Why do we fast?

Let’s talk about nuclear winter, or The Other Climate Change. 

One of the greatest lies we campaigners tell ourselves to sleep at night, is that the prospect of global destruction by nuclear weapons is less likely now than, say, at the height of the Cold War, when the collective global stockpile of nuclear warheads sat at three times the number in circulation today. Fewer bombs equals less suffering, right? If only. Nuclear weapons don’t exist in a vacuum, unaffected by the dealings of mankind. Transport accidents, misfires, the threat of cyber-terrorism, strategic positioning of nuclear firepower in ‘host’ nations, increasing nuclear capability, and increasing military tensions between the growing number of countries with a nuclear stockpile, all contribute to the culture of nuclear insecurity in which we find ourselves today. The Doomsday Clock, as we are so fond of preaching, sits closer to midnight than ever before.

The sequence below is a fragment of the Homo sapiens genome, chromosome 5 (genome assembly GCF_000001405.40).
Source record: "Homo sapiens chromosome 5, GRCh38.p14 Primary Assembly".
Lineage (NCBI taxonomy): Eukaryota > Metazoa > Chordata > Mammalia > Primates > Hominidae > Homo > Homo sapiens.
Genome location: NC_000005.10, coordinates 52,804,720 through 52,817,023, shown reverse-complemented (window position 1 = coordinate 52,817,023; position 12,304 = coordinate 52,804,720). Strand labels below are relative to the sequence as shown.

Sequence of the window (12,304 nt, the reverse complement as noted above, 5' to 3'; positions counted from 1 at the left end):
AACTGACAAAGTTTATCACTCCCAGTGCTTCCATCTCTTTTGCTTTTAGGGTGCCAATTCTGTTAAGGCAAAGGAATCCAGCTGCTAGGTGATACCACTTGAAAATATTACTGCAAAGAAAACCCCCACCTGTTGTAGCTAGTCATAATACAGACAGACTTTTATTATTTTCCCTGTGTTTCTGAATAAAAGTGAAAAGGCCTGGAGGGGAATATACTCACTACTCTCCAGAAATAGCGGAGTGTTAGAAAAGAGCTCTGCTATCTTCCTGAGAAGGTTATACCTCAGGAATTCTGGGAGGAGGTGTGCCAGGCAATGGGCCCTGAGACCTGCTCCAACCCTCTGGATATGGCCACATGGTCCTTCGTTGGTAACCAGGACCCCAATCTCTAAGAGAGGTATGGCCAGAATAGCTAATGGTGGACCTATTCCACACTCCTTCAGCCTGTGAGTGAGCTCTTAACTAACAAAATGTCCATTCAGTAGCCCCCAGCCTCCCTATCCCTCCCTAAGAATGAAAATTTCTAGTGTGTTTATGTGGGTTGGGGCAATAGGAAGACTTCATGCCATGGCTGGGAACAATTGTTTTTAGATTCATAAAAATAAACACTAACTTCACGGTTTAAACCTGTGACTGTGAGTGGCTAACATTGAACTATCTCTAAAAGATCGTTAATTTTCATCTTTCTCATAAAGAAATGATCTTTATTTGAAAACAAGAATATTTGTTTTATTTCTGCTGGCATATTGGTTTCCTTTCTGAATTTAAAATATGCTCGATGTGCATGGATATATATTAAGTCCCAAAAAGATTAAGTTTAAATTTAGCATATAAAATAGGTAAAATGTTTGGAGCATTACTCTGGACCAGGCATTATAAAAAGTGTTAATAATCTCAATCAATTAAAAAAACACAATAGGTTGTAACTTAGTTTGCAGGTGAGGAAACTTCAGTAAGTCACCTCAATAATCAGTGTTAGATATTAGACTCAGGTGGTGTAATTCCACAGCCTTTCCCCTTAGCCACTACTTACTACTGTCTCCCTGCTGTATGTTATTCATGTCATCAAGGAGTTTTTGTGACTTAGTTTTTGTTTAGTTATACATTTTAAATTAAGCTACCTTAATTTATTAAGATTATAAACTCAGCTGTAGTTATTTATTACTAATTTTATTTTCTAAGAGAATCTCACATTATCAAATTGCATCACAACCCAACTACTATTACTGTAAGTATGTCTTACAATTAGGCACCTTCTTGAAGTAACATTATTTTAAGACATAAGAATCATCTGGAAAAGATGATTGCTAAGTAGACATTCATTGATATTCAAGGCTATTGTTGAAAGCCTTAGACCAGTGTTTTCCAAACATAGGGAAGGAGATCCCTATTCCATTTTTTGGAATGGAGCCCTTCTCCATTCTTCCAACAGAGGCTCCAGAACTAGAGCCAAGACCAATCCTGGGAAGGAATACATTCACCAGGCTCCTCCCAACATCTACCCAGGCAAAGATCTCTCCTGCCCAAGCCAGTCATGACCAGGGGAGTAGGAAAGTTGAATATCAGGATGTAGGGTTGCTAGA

But it’s not just about the likelihood of a bomb being used. It’s about what’s going to happen if it does, and how utterly unprepared we are for what will follow. Throughout the anti-nuclear campaign, we have often centered our understanding of the humanitarian crisis reaped by nuclear weapons purely in relation to the immediate impact of the bomb, and the long lasting medical consequences of direct or genetic exposure to radiation. We must take the time to consider that when it comes to the use of nuclear weapons, the horrors of the immediate impact, are likely only the beginning of a far longer sustained period of widespread suffering and harm.  –We think of the instant effect, death, radiation, but not the long term effects